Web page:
Pauker opposed Patrascanu's arrest and when he was first detained in April 1948, unsuccessfully tried to obtain his release. Investigated first by a party commission urged by Dej to find evidence on Patrascanu's attempt to flee the country, Patrascanu broke down after being confronted with the testimony of Nicolae Betea. Betea himself was unaware that the scenario he proposed to Patrascanu had been a provocation masterminded by the secret services and Patrascanu finally ended in confessing he had accepted the proposal, though "only to get rid of Betea." One of Patrascanu's party-interrogators was Interior Minister Teohari Georgescu, a prominent member of the Pauker inner-circle. Shortly after the confession, the PCR Secretariat informed Patrascanu that his "self criticism has been taken into account." He was confident he would be released as a consequence, the more so as the commission was disbanded. However, a warrant for his arrest was formally issued in August 1948, ordering his transfer to prison. Yet this did not initially happen, and Patrascanu, accompanied by his wife, was sent to a lakeside village in the vicinity of Bucharest. Based on circumstantial evidence, Levy concludes that "two forces were working against each other" within the party, "one promoting Patrascanu's prosecution, the other endeavoring to mitigate it" (p. 142). Pauker-ally Georgescu would eventually have to face the accusation that he had allowed Patrascanu's transfer to the village of Snagov and that he had urged Patrascanu during the interrogation not to confess to anything he was not guilty of. By October 1949, however, the "show trials" in Eastern Europe had been launched. One of Laszlo Rajk's co-defendants in Hungary, Lazar Brankov, "confessed" that Patrascanu "wanted to carry out Tito's plans in Romania." It was all Gheorghiu-Dej needed. Delivering a major address to the third Cominform conference in November, Dej identified Patrascanu as a U.S. and British agent, together with Tito, Rajk, and Bulgarian Traicho Kostov. Soviet leader Nikita Khrushchev would eventually note that the report had been, in fact, prepared in Moscow, but, as Levy points out, the message to the Romanian leadership was now clear: "direct the investigative organs toward the fabrication of evidence that would, by any means, confirm these accusations" (p. 143).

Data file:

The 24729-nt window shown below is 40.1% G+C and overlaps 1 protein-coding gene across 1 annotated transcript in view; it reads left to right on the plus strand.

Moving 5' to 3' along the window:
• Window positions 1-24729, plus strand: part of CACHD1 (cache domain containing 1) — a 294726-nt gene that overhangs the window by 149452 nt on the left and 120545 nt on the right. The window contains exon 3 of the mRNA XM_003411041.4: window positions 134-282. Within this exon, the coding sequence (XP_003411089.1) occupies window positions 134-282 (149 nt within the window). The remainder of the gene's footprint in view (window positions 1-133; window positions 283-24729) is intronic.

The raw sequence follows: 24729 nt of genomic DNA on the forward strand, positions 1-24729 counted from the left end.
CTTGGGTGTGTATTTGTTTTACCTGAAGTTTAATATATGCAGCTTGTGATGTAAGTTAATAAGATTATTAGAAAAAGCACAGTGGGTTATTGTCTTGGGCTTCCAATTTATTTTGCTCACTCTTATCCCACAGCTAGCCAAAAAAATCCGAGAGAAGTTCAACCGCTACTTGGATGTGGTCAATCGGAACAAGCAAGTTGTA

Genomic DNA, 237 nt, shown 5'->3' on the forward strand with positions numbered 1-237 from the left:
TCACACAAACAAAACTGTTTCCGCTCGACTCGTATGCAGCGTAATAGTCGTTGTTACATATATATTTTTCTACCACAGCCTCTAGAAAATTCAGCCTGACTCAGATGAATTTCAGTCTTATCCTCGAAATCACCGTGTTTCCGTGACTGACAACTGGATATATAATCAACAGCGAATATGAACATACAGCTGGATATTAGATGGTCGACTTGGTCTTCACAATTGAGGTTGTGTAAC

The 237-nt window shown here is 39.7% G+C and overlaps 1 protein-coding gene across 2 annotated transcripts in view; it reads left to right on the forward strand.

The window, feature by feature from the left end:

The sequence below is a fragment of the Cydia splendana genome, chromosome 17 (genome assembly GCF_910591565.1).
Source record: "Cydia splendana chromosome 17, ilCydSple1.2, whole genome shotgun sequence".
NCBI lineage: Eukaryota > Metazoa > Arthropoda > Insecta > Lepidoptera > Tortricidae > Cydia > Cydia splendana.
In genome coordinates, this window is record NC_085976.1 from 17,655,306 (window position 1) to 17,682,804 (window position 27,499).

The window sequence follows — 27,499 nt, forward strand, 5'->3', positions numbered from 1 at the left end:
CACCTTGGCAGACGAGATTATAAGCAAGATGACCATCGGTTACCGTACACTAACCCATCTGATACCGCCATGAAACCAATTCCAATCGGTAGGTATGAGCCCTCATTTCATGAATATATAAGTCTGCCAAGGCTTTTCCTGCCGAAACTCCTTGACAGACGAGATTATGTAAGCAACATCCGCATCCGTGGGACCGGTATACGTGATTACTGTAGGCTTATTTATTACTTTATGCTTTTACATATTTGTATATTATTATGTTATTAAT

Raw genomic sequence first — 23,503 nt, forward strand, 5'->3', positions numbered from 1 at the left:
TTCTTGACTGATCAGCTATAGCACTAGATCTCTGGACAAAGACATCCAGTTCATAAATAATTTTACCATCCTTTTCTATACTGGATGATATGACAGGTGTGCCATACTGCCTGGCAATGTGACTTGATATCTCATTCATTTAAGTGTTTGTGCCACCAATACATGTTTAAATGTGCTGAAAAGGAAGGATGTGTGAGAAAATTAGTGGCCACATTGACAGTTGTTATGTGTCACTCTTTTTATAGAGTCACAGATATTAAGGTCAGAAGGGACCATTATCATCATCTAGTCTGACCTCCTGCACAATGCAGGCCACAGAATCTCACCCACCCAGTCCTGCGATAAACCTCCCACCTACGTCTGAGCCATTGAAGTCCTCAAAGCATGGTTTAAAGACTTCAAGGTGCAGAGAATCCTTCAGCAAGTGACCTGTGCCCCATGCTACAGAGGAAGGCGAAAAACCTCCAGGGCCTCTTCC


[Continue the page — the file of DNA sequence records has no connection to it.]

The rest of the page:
By January 1950, a resolution of a CC plenum praised Dej for heading the "struggle against the traitors infiltrated into the Party leadership" and calling for the "discovery and extermination of imperialist agents and agents of the class enemy," mentioning in this connection Patrascanu. The former PCR leader had been transferred, meanwhile, to the investigation of the Council of Ministers' Secret Service (SSI), whereupon he unsuccessfully attempted to commit suicide. Once recovered, he was transferred to the SSI headquarters, but shortly afterwards the SSI itself was disbanded and the investigation suddenly halted. So were all references in the press to Patrascanu as an "agent of bourgeois imperialism." According to Levy, "evidence suggests" that this was "the work of Ana Pauker and her allies in opposition to Gheorghiu-Dej. " The future Securitate chief, Gheorghe Pintilie, told a 1967 party inquiry into the Patrascanu show trial that despite the active interest displayed by Soviet advisers in the case, "some comrades in the party leadership" had argued at meetings he had attended that there was no evidence linking Patrascanu with other people meanwhile arrested in preparation of his show trial and in private told Cristina Boico (a French Resistance veteran and a Pauker subordinate in the Foreign Ministry whom Levy interviewed), that Pauker had been among those "comrades." Similarly, according to Pauker-friend and personal secretary Ana Toma (also interviewed by Levy), Pauker had opposed all attempts to put Patrascanu on trial on fabricated charges (p. 146). With the investigation transferred back to the Interior Ministry under Georgescu, Patrascanu now seemed relatively secure. By August 1950, however, Pauker suffered her first bout with cancer, underwent surgery in Moscow, and was for some time sidelined from the leadership. At that point, Remus Koffler, a former CC member detained in preparation of the Patrascanu case who had hitherto refused to make any incriminating confession, was approached by "someone in the Central Committee" (as the 1967 inquiry established) and lured "in the interests of the Party" to confess that together with Patrascanu, former PCR leader Stefan Foris (liquidated on Dej's orders in 1946) and other party members, he had served as an agent of the interwar secret police and had spied for Great Britain.